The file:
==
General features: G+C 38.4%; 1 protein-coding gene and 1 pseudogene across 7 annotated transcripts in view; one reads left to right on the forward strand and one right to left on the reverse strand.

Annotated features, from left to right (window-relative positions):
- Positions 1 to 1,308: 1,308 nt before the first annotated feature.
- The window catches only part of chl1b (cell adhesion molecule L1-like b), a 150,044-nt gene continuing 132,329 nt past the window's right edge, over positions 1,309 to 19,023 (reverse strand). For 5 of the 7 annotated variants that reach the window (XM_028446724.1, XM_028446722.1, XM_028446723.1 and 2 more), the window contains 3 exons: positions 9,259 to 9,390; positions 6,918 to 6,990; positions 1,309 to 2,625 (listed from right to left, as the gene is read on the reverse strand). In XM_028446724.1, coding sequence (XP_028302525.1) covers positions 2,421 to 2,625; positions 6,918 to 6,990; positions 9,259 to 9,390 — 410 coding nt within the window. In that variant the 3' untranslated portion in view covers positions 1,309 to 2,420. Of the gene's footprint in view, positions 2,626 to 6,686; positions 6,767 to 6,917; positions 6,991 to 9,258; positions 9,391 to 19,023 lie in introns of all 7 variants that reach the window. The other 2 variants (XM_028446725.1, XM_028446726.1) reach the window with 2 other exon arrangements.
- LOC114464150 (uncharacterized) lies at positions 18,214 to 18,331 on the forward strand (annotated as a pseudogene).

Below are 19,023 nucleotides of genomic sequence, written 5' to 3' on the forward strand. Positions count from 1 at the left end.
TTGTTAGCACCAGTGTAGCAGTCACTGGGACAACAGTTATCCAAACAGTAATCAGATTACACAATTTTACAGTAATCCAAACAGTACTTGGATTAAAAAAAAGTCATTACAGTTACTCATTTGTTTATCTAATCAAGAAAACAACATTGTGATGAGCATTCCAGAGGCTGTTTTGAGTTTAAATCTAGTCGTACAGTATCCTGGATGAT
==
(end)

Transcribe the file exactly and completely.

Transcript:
General features: G+C 38.4%; 1 protein-coding gene and 1 pseudogene across 7 annotated transcripts in view; one reads left to right on the forward strand and one right to left on the reverse strand.

Annotated features, from left to right (window-relative positions):
- Positions 1 to 1,308: 1,308 nt before the first annotated feature.
- The window catches only part of chl1b (cell adhesion molecule L1-like b), a 150,044-nt gene continuing 132,329 nt past the window's right edge, over positions 1,309 to 19,023 (reverse strand). For 5 of the 7 annotated variants that reach the window (XM_028446724.1, XM_028446722.1, XM_028446723.1 and 2 more), the window contains 3 exons: positions 9,259 to 9,390; positions 6,918 to 6,990; positions 1,309 to 2,625 (listed from right to left, as the gene is read on the reverse strand). In XM_028446724.1, coding sequence (XP_028302525.1) covers positions 2,421 to 2,625; positions 6,918 to 6,990; positions 9,259 to 9,390 — 410 coding nt within the window. In that variant the 3' untranslated portion in view covers positions 1,309 to 2,420. Of the gene's footprint in view, positions 2,626 to 6,686; positions 6,767 to 6,917; positions 6,991 to 9,258; positions 9,391 to 19,023 lie in introns of all 7 variants that reach the window. The other 2 variants (XM_028446725.1, XM_028446726.1) reach the window with 2 other exon arrangements.
- LOC114464150 (uncharacterized) lies at positions 18,214 to 18,331 on the forward strand (annotated as a pseudogene).

Below are 19,023 nucleotides of genomic sequence, written 5' to 3' on the forward strand. Positions count from 1 at the left end.
TTGTTAGCACCAGTGTAGCAGTCACTGGGACAACAGTTATCCAAACAGTAATCAGATTACACAATTTTACAGTAATCCAAACAGTACTTGGATTAAAAAAAAGTCATTACAGTTACTCATTTGTTTATCTAATCAAGAAAACAACATTGTGATGAGCATTCCAGAGGCTGTTTTGAGTTTAAATCTAGTCGTACAGTATCCTGGATGAT